A homily given by Fr. Andy Bullen to Catholic high school students in Melbourne a few years ago….
“What happened on your first day at school?” For some of you the event is so recent, just a week or so ago, that you could say “Lots of things” and tells us them in detail. Others might scratch their heads and then say perhaps “The school was so big, and noisy”. Others might recall that it was exciting and scary at the same time. Others, after reflecting a bit, “It was the first time I spent a full day away from home and mum and dad; it was the beginning of something huge in my life, it set a pattern that I am still living in years later”.
The Year 12s might say “The beginning of this year makes me realize that I am moving towards the next big change in my life; this time next year I will be getting ready for tertiary education maybe far from home”, and some might even be abroad on a Gap year. Those of us for whom recalling the first day of school is digging up ancient history, what do we have to say?
My first day at school was in early 1952, in South Wales UK, in our parish primary school. I can recall my mother standing somewhere near, and Miss Whoever the headmistress – Miss Joyce was our teacher, I know - stood near at the top of some steps, and there was a group of boys marching around in a circle singing “We won the War in 1944”, because we had, recently.
When my family migrated to Sydney in 1964, I went straight to St Aloysius College. On the first day I met a guy called John Knight, who said “I live in Beverley Hills”; my father had warned me about Aussies like him, that they would try you out and to act cool. John was trying me out, so I acted cool and we became friends.
When you get to school, life comes at you as never before. There is so much of it: so many new people, your own age and much older, and maybe of different races, and you must work with so many adults, who change almost on the hour to teach you yet another subject, or coach you, or address you in assemblies or invite you to pick up some paper you have just discarded. Schools are rich in drama: you laugh, you cry, you roar with support of your team as they win or lose, you wrestle with theorems, French verbs, English essays, piano scales, footy practice. You get used to it and call it ordinary life, but every now and then it gets hard, or sad and tense; sometimes you just know that what has happened is serious and revealing about life, about others and about yourself. The fullness of life that school offers has to do with your growing into all your talents and strengths, with your discovering and deepening your character, so you ask “Who am I?” and work on the answer. But of course there is more to the fullness of life even than this working on oneself.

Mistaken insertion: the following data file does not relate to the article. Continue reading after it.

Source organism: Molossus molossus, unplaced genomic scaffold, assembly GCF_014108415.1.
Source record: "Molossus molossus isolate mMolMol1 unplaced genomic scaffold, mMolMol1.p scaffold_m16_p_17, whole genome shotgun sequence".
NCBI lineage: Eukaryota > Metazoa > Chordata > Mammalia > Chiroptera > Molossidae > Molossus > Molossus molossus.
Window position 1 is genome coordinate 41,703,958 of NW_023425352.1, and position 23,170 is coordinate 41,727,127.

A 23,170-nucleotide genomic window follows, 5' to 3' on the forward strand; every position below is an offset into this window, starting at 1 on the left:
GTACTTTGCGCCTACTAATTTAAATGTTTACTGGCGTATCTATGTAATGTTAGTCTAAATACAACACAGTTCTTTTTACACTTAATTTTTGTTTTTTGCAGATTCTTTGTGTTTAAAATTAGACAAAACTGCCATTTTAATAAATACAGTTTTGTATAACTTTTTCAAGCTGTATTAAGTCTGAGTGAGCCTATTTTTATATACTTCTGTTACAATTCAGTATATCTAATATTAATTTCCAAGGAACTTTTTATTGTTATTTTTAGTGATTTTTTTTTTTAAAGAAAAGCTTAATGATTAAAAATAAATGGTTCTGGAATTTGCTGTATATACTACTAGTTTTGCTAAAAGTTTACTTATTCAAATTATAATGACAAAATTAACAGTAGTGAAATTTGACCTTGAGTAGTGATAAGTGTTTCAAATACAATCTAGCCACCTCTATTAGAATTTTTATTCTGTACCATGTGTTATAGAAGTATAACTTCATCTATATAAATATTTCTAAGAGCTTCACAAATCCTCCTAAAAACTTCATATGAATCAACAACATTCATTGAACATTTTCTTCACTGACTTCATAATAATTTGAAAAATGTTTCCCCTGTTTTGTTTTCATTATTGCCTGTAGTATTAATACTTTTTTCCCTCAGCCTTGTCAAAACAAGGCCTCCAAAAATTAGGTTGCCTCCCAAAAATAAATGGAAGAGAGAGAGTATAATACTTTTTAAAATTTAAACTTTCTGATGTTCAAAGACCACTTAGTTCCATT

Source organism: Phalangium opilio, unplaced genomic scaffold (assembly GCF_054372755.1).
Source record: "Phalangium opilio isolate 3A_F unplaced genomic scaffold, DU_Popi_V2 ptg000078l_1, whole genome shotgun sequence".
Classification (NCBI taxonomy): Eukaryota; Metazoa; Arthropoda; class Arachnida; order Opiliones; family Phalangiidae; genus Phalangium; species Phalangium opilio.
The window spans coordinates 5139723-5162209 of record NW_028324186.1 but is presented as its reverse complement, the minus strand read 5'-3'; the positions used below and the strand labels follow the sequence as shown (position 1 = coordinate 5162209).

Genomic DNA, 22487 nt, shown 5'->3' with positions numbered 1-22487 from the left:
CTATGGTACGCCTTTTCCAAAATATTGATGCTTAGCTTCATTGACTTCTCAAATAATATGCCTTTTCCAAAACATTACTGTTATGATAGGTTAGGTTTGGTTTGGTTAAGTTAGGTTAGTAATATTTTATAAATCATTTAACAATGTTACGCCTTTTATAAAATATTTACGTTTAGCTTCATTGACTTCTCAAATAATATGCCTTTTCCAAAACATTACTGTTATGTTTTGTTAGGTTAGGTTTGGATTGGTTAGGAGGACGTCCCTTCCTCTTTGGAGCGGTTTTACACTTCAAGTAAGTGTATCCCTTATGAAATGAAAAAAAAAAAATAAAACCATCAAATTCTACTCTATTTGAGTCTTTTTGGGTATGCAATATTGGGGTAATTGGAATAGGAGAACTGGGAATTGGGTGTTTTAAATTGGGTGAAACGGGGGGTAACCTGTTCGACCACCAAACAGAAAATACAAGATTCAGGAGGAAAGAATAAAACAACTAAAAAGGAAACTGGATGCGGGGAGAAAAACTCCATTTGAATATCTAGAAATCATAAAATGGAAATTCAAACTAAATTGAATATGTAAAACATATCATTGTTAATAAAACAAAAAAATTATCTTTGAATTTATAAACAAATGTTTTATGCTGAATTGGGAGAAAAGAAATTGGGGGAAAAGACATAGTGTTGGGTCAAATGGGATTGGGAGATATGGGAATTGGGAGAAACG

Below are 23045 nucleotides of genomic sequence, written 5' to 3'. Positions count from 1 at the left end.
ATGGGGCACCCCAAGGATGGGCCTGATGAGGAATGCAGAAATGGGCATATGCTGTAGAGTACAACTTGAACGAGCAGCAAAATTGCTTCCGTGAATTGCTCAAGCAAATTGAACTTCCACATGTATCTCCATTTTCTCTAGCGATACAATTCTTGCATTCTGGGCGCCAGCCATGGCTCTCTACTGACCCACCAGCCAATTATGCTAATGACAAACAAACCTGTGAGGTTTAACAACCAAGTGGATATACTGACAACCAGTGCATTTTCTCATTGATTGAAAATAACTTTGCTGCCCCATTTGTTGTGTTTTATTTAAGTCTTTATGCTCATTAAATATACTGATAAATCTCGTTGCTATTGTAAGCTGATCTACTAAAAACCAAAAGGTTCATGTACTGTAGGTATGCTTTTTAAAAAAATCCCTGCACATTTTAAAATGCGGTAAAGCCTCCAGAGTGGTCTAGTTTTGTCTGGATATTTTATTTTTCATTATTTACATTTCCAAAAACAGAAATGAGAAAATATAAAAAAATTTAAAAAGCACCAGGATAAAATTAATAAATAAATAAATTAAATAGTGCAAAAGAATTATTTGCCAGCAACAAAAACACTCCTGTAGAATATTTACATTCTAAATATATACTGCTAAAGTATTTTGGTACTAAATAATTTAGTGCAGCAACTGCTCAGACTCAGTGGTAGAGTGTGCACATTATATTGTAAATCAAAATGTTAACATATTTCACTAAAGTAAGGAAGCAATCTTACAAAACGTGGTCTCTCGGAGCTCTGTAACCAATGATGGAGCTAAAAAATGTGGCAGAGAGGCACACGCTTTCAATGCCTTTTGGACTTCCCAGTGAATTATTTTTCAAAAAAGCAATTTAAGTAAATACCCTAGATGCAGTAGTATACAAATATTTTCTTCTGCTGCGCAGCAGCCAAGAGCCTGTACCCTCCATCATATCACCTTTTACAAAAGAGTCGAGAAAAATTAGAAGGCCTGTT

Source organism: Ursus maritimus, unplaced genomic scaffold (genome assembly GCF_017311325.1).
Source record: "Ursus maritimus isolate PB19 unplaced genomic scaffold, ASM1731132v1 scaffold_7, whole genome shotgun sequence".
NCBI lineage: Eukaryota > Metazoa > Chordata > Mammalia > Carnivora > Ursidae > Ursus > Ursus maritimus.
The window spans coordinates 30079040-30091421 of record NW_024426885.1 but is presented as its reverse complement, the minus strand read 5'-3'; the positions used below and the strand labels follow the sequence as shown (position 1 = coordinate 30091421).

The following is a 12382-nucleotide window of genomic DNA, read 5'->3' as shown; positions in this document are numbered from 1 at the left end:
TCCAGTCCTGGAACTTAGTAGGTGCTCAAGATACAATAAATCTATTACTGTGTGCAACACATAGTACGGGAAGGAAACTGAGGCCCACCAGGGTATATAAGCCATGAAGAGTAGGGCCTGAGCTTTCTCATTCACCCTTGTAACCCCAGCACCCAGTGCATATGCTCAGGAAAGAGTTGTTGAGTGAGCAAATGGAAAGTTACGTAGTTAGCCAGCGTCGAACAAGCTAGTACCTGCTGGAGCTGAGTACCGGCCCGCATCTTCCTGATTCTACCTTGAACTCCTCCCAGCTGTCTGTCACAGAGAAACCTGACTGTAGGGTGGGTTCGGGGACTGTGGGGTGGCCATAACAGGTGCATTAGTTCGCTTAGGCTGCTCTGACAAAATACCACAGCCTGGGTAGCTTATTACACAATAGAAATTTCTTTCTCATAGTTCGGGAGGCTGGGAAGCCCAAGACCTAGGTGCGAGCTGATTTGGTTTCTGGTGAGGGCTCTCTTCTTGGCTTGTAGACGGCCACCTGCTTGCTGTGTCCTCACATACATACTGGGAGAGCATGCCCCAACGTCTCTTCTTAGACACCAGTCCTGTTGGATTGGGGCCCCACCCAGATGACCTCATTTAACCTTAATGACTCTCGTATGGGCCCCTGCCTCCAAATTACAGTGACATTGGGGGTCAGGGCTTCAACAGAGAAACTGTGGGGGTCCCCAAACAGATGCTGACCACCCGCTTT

In a Catholic school, you are invited to do what the school believes is the most important thing it has to offer you: Mass is an example of it. You are invited, very strongly, to ask yourself, “What is life all about, and what has Jesus to do with it?” In the gospel Jesus asks his disciples the same question, “Who do you think I am?” Peter, the leader, though not necessarily the brightest in the class, gives his famous and right answer, before he gets it all wrong again. But listening to his heart, Peter knows who Jesus is and calls him “the Christ”, the one all humanity yearns for, to heal us, to show us the way to the fullness of God, who is the fullest fullness of life.
In all the energy and activity that makes up your life at school, you are also asked, indeed challenged, to , maybe in a quick prayer before a class begins, sometimes in your chapel, sometimes away for a day or so on retreat. To to however deep your heart can get, with its questions and answers and questions again, to befriend silence, or let the silence befriend you. To familiar with Jesus’ question and sound out the answers; to give him the time of day for a minute or two.
That done – we can call it praying - we come to see or feel the importance of the ordinary details of our lives. Remembering a detail of the first day of school can lead to the recognition that it was a moment when your mother had to let you go, or that you had been befriended in a new country, that the world can be friendly and playful, and that’s how God’s world is too.